• Less-Is-More Essay: In this format, you focus on a single interesting point about yourself. It works well for brief essays of a paragraph or half a page.
  • Narrative Essay: A narrative essay tells a short and vivid story. Omit the introduction, write one or two narrative paragraphs that grab and engage the reader’s attention, then explain what this little tale reveals about you.


When you have a good draft, it’s time to make final improvements to your draft, find and correct any errors, and get someone else to give you feedback. Remember, you are your best editor. No one can speak for you; your own words and ideas are your best bet.

  • Let It Cool: Take a break from your work and come back to it in a few days. Does your main idea come across clearly? Do you prove your points with specific details? Is your essay easy to read aloud?
  • Feedback Time: Have someone you like and trust (but someone likely to tell you the truth) read your essay. Ask them to tell you what they think you’re trying to convey. Did they get it right?
  • Edit Down: Your language should be simple, direct, and clear. This is a personal essay, not a term paper. Make every word count (e.g., if you wrote “in society today,” consider changing that to “now”).
  • Proofread Two More Times: Careless spelling or grammatical errors, awkward language, or fuzzy logic will make your essay memorable—in a bad way.

College Essay Writing Tips

Based on information found in The College Application Essay, by Sarah Myers McGinty.

Write an Effective Application Essay

A great application essay will present a vivid, personal, and compelling view of you to the admissions staff. It will round out the rest of your application and help you stand out from the other applicants. The essay is one of the only parts of your application over which you have complete control, so take the time to do a good job on it. Check out these tips before you begin.


Don’t Tell Them What You Think They Want to Hear
Most admissions officers read plenty of essays about the charms of their university, the evils of terrorism, and the personal commitment involved in being a doctor. Bring something new to the table, not just what you think they want to hear.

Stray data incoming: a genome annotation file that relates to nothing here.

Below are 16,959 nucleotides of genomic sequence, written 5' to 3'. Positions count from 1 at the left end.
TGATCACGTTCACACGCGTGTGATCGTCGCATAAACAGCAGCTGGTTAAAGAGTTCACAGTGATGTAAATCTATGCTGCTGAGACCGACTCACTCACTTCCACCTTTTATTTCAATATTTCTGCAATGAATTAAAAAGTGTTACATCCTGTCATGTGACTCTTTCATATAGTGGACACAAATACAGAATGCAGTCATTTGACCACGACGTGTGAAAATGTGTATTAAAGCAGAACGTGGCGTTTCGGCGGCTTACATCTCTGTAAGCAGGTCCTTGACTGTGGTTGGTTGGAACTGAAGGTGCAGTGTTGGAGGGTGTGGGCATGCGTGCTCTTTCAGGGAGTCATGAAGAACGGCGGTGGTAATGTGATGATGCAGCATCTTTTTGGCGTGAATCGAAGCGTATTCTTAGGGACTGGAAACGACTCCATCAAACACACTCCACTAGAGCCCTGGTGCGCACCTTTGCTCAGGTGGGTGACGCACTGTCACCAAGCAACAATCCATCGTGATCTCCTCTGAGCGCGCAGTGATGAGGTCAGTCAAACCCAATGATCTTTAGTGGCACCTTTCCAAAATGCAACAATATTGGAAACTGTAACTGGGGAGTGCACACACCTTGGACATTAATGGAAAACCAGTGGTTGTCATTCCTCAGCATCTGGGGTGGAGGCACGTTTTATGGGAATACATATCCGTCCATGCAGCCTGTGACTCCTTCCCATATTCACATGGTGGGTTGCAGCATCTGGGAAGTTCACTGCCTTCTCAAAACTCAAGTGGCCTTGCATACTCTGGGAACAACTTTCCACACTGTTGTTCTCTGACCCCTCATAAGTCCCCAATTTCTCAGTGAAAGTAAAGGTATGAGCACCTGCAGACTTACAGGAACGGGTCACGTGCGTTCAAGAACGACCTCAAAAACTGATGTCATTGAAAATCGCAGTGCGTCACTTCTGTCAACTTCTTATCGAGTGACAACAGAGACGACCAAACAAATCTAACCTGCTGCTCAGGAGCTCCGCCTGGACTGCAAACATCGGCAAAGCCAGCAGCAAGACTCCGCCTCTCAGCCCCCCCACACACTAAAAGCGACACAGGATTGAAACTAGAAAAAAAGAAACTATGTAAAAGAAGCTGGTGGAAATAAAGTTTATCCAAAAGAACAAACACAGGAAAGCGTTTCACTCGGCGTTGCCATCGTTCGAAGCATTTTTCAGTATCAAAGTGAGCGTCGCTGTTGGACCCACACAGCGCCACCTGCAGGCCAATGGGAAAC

Don’t Write a Resume
Don’t include information that is found elsewhere in the application. Your essay will end up sounding like an autobiography, travelogue, or laundry list. Yawn.

  • “During my junior year, I played first singles on the tennis team, served on the student council, maintained a B+ average, traveled to France, and worked at a cheese factory.”

Don’t Use 50 Words When Five Will Do
Eliminate unnecessary words.

  • Okay: “Over the years it has been pointed out to me by my parents, friends, and teachers—and I have even noticed this about myself, as well—that I am not the neatest person in the world.”
  • Better: “I’m a slob.”

Don’t Forget to Proofread
Typos and spelling or grammatical errors can be interpreted as carelessness or just bad writing. Don’t rely on your computer’s spell check. It can miss spelling errors like the ones below.

  • “After I graduate form high school, I plan to work for a nonprofit organization during the summer.”
  • “From that day on, Daniel was my best fried.”


Keep Your Focus Narrow and Personal
Your essay must prove a single point or thesis. The reader must be able to find your main idea and follow it from beginning to end. Try having someone read just your introduction to see what he thinks your essay is about. Essays that try to be too comprehensive end up sounding watered-down. Remember, it’s not about telling the committee what you’ve done—they can pick that up from your list of activities—instead, it’s about showing them who you are.

Prove It
Develop your main idea with vivid and specific facts, events, quotations, examples, and reasons. There’s a big difference between simply stating a point of view and letting an idea unfold in the details:

  • Okay: “I like to be surrounded by people with a variety of backgrounds and interests”